Parsha M’tzora – infected person – Hygiene and cleanliness

The parsha is normally read together with the previous parshaTzaria, on non-leap years, so please go back and read my discussion on parsha Tzaria.

This parsha teaches general principles of hygiene, cleanliness, and means to formalize return to the general community for infected persons. First, for the infected person, a formal and gradual return to the community is described, with formal offerings of gratitude to G~d for healing. Next, hygiene for homes with mold is taken very seriously as a health threat, something which our modern medical standards are only beginning to realize. Third, various bodily discharges are taken as a serious threat to the general hygiene of the caregivers, family, and general community. Fourth, the normality of procreation and the realities of rest during menses are given some basic hygienic standards.

It is very tempting to shift into a mode of judgement by asking “What did this person do wrong?”  It can be very self satisfying to look for another person’s faults, because it takes the focus off our own feelings of inadequacy. It is further inaccurate to characterize the discussion of implementing proper hygiene as somehow discussing areas of moral impropriety and divine judgement. To make this point very clear, the section discussing conception and menses (Lev 15:16ff) clearly elevates the physical realities related to the procreation of new life to clean, normal, and appropriate life. The expectation to enter the Tabernacle is put aside to make defined and normal time and space for the blessings of raising a new generation.

Now for the Haftorah (2 Kings 7:3-20). To understand this haftorah, please read 2 Kings 6 for the back story. The mega-story which this haftorah embodies can be understood by the following points:

  1. History is shaped by Divine will
  2. The agents of change are the outsiders
  3. Change happens fast
  4. Making proper moral decisions shapes history

“Divine intervention” is always in tension with “free will” (Genesis 1-3). This discussion is never ending. My view is they are both true. Living creatures are granted free will AND G~d intervenes in super-natural ways, guiding history.

The agents of change are normally outsiders. In general, people in power do not want change. Thus it is the place and prerogative of outsiders to foster change. One may be an insider in some spheres, and an outsider in other spheres. The haftorah model is the leper, the infected one, placed outside the gates of the city and a non-member of the opposing group, the Aramean people. They are outsiders of both, and trapped between. They decide to face death for the possibility of food.  We see the agents of change throughout history as those outsiders who press for change against all odds. The list is endless, so I will not elaborate further.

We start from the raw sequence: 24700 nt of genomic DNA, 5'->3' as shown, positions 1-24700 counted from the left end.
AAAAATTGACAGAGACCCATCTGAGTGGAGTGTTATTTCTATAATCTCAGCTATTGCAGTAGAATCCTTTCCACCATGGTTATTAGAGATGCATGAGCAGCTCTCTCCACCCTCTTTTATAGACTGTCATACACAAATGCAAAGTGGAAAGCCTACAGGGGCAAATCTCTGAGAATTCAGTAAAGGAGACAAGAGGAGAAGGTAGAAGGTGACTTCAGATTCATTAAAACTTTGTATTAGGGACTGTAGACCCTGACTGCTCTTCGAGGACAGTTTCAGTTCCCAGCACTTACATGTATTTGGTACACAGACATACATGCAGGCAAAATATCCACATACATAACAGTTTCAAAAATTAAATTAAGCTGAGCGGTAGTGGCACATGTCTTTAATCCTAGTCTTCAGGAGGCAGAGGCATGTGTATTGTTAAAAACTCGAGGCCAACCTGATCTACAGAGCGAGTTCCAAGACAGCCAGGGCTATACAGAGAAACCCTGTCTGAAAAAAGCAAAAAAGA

Change happens fast. In the haftorah it happens in less than a day. Riots and revolutions, wars and coups, elections and judgements, are almost all short events in human history. There is usually a time of unrest, and then a sudden break from the norm.

The process of change from the outside in

Making proper moral decisions shapes history. In the haftorah, this concept is in recognition of the lepers “not doing right (lo ken)” (2 Kings 7:9). Then they said to one another, “We are not doing right.This is a day of good news, and we are keeping silent! If we wait until the light of morning, we shall incur guilt. Come, let us go and inform the king’s palace.” This verse should be a wake up call for all of us to responsible, energetic action. The following process took place:

  • Good news is experienced by outsiders
  • Moral call to act on this good news
  • Effort made to share the good news
  • Address the gatekeepers
  • Address the decision makers
  • A few go out to validate the good news
  • The good news is validated
  • Resistance to change is trampled
  • As a flood goes out

Take some time to for meditation and introspection about this process, and the part you play in various spheres of life. Are you an outsider, insider, enemy? Do you resist good news and change? Have you experienced good change and could share your good news with other people? It seems simply being in a situation in life such that you can read this blog means you have good news in your life.

There are two billion people, one third of the world population, who do not have proper food, water, shelter, medical, electric, nor transportation. There are huge issues of governance, taxation, energy and medical policy which need to be addressed by nations. There are vast areas of education and social responsibility to address. Where do you fit in? How can you participate in Tikkun Olam, the Restoration of the Universe?

Here are some study notes:

Parsha Mtzora 5771.doc
Parsha Mtzora 5771.pdf